Techno brat raises hell in war of phones

3rd March 2000 at 00:00
DURING the 20th century more new gadgets were invented than ever before. Intelligent people made them while the rest of us struggled to find out how they worked and keep up the repayment plans.

But no one ever paused to consider the wider consequences of all this innovation. Who, in 1925, would have predicted that television would turn men into fat, mindless lager-drinkers? Did Orville Wright imagine for one moment that his aeroplane would be the cause of women aged 18 to 30 giving birth to babies called Fernando? And did it occur to anyone that e-mail could make it so frighteningly easy to click the wrong button and instantaneously inform your boss that you've spent the morning daydreaming about massaging a loved one with Haagen-Dazs?

All this was brought home to me recently because Sarah's headteacher, Pedantic Pete, has already had to issue a codicil to the Home-School Agreement. Appended to the list of "disruptive activities" in which we have undertaken not to indulge is the carrying of mobile phones onto school premises.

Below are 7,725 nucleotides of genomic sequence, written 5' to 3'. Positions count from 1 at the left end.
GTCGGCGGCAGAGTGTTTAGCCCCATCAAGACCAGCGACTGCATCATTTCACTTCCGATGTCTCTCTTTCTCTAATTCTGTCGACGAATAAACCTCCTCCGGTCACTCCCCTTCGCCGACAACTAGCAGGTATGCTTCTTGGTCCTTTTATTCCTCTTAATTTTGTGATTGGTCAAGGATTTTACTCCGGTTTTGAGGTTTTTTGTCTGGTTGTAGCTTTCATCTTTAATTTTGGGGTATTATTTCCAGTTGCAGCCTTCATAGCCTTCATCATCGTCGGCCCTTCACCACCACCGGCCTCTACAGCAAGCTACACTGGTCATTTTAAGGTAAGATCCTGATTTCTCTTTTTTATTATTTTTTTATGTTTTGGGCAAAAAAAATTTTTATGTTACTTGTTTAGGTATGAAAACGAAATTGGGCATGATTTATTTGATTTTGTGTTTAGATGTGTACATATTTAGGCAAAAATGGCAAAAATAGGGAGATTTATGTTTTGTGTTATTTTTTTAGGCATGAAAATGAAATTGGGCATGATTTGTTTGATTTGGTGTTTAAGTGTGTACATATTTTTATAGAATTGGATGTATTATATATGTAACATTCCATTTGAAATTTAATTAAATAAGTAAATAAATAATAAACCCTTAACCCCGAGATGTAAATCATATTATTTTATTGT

But, I hear ou ask, how can a child of school age possess a mobile? Didn't you have to be over 18 to sign the line-rental agreement? Not anymore, thanks to the prepaid card system! Now anyone who knows how to use a scratch-card can buy a phone, punch in a few numbers from the card and bingo! a topped-up phone ready to be left in the bottom of a school bag to go off during lessons.

Did the techno brat behind prepaid cards ever stop to question what he was doing? No. He thought: "What single activity is the entire population capable of?" Answer: scratch-cards. Okay, let's make that the method of payment.

Did he realise this might well put 30 phones in every classroom in the land? No. Did he realise that this was denying parents like me an easy answer to children who nag us for mobiles "Sorry, love, you've got to be 18." No. Did he realise that pre-paid mobiles would finally put me in agreement with Pedantic Pete? No.

But then neither did I. That she and I should be on the same side for once was a consequence that no one could have predicted.

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